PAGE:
July 11, 2001


Uproar in the House

reviewed by
Lynn Trenning

















For more information about this production, please visit CPCC Summer Theatre 2001.

For more about Lynn Trenning, please visit her main page.

Summer Theatre at Central Piedmont Community College has a training schedule that rivals boot camp. Two weeks is the allotted rehearsal time for each show. While many of the actors perform one show at night, they also rehearse six hours during the day. And that doesn't include the time they need to learn their lines.

Two weeks was enough time for director Tom Vance to elicit solid professional performances and acceptable British accents in the neatly packaged, albeit formulaic British comedy, Uproar in the House. Nigel Pitt, a prudish twit who is also a fledgling politician, has been set up with a fake wife and household staff in a scheme to sell a country house. When the clients arrive before expected, the resulting dialogue is a series of charming lies, followed by attempts to extricate each other from successive lies. Ignorant that the clients are present, characters who pop on stage at awkward moments are explained away or forced to hide. Conveniently, a bout of bad weather makes it impossible for anyone to leave, and even contributes a few stranded motorists to the fray.

As the repartee proceeds, it becomes apparent that everyone has something to hide, and leads the play to succeed as a lampoon of moral hypocrisy. From the pretentious attorney, played with pompous sincerity by Jason Coosner, to the supposedly innocent clients, all auspices of moral authority are questionable.

Kiersten Moore's tastefully appointed set provides enough nooks, crannies, and doors for cast members to disappear and plausibly reappear over and over again. It is only artful stage direction that keeps characters who are not supposed to see each other from backing into one another. Nigel's fake wife Melanie, played by J. Courtney Taylor, employs excellent comic timing and an admirable range of facial expressions and vocal whoops to simultaneously embarrass and support Nigel. Holly Riley delights the audience with her rendition of a stiff British secretary forced to play a Swedish au pair. In an oddly superfluous role, Briana Yacavone gives a notable performance as the punkishly dressed assistant, who scurries from one hiding place to the next. Eventually, a situation that begins as ludicrous segues into ridiculous, and the scene crescendos into a tightly orchestrated finale.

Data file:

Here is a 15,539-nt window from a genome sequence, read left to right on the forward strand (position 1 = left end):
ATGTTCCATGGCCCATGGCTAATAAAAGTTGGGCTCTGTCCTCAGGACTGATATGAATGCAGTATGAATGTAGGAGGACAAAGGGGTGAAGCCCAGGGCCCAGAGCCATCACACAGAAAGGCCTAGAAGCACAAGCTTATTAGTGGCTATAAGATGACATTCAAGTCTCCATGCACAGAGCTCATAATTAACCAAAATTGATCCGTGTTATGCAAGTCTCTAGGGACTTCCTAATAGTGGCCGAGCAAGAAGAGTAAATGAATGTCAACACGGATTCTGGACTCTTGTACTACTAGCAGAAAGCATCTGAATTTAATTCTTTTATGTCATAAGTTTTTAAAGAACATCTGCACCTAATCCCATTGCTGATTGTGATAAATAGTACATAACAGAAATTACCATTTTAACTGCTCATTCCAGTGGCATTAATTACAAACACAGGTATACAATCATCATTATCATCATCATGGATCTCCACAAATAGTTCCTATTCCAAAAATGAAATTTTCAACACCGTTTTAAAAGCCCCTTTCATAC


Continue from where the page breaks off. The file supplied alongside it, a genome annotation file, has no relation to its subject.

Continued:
Though portrayed in a modern setting, the play's social and sexual mores seemed ill-suited for contemporary society, but perfect fodder for the elderly Charlotte audience in attendance. There was cackling over the appearance of two grown men sleeping in the same room, and of an attorney walking in front of strangers in his underwear. The audience guffawed when the prudish became lusty.

As we left the theatre I overheard a patron say that she forgot where she parked, because "a lot just happened to me tonight." She was telling the truth.

Lynn Trenning, July 11, 2001

[ArtSavant link]
© 2000 - 2001 ArtSavant - enquiries to info@artsavant.com